For Jim Costa, biology professor since 1996 and director of Western Carolina University’s Highlands Biological Station for the past 17 years, the study of evolution has always been one of his main interests and areas of research.
Now, after years of research on the topic including several publications, Costa is being recognized for his work and has been awarded the Stephen Jay Gould Prize from the Society for the Study of Evolution.
Costa was selected for his work to advance the public understanding of evolution and the history of evolutionary thinking, and for his work to promote biodiversity education and conservation through outreach and community engagement.
What makes this award even more special is that Costa knew Gould personally, having served as a teaching fellow under Gould at Harvard in the early 90s.
“As a kid reading Gould’s books and Natural History Magazine columns, I was riveted by the way he communicated scientific ideas and he has been a great source of inspiration for me ever since,” Costa said. “To then have had him as a kind of mentor and now receive a prize named in his honor is truly wonderful, and something for which I am deeply grateful.”
The prize is awarded annually to recognize individuals whose sustained and exemplary efforts have advanced public understanding of evolutionary science and its importance in biology, education, and everyday life in the spirit of Stephen Jay Gould.
The award includes a cash prize of $5,000 and the expectation that the recipient will present the Gould Prize plenary address at the annual evolution society national meeting on June 21 in Albuquerque, New Mexico.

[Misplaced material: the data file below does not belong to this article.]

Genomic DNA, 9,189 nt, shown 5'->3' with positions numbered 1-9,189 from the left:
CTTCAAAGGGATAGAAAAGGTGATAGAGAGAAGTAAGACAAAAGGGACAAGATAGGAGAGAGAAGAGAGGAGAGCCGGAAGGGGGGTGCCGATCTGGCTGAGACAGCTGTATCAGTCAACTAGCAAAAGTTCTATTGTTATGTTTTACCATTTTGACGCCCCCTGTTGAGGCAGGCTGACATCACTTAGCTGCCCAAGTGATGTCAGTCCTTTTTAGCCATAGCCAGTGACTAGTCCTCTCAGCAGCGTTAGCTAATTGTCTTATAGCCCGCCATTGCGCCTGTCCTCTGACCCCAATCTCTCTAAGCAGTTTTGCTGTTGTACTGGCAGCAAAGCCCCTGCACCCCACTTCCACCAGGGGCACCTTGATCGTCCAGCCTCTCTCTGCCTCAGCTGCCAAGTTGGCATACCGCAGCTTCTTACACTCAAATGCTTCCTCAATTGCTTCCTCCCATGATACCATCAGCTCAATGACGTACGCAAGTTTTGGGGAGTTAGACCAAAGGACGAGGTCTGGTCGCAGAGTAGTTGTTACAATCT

Costa is the author of several scholarly and popular books and other publications on the history of evolutionary biology and explaining evolutionary thinking, focusing on the contributions of Alfred Russel Wallace and Charles Darwin, including "The Annotated Origin" (Harvard University Press), "Darwin's Backyard: How Small Experiments Led to a Big Theory" (W. W. Norton), and his most recent book "Radical by Nature: The Revolutionary Life of Alfred Russel Wallace" (Princeton University Press).
At WCU, Costa teaches courses on biogeography, Charles Darwin’s Origin of Species, and a comparative temperate-tropical ecology field course taught at Highlands Biological Station and Wildsumaco Biological Station in Ecuador.
“Development of scientific insights isn’t a simple linear process,” Costa said. “Science involves twists and turns, advances and dead ends; something that involves cultural elements as well as collaboration. I thoroughly enjoy discussing the works and methods of Darwin and Wallace with my students and helping them dig deeper into their lives and thought to help illuminate science as a process.”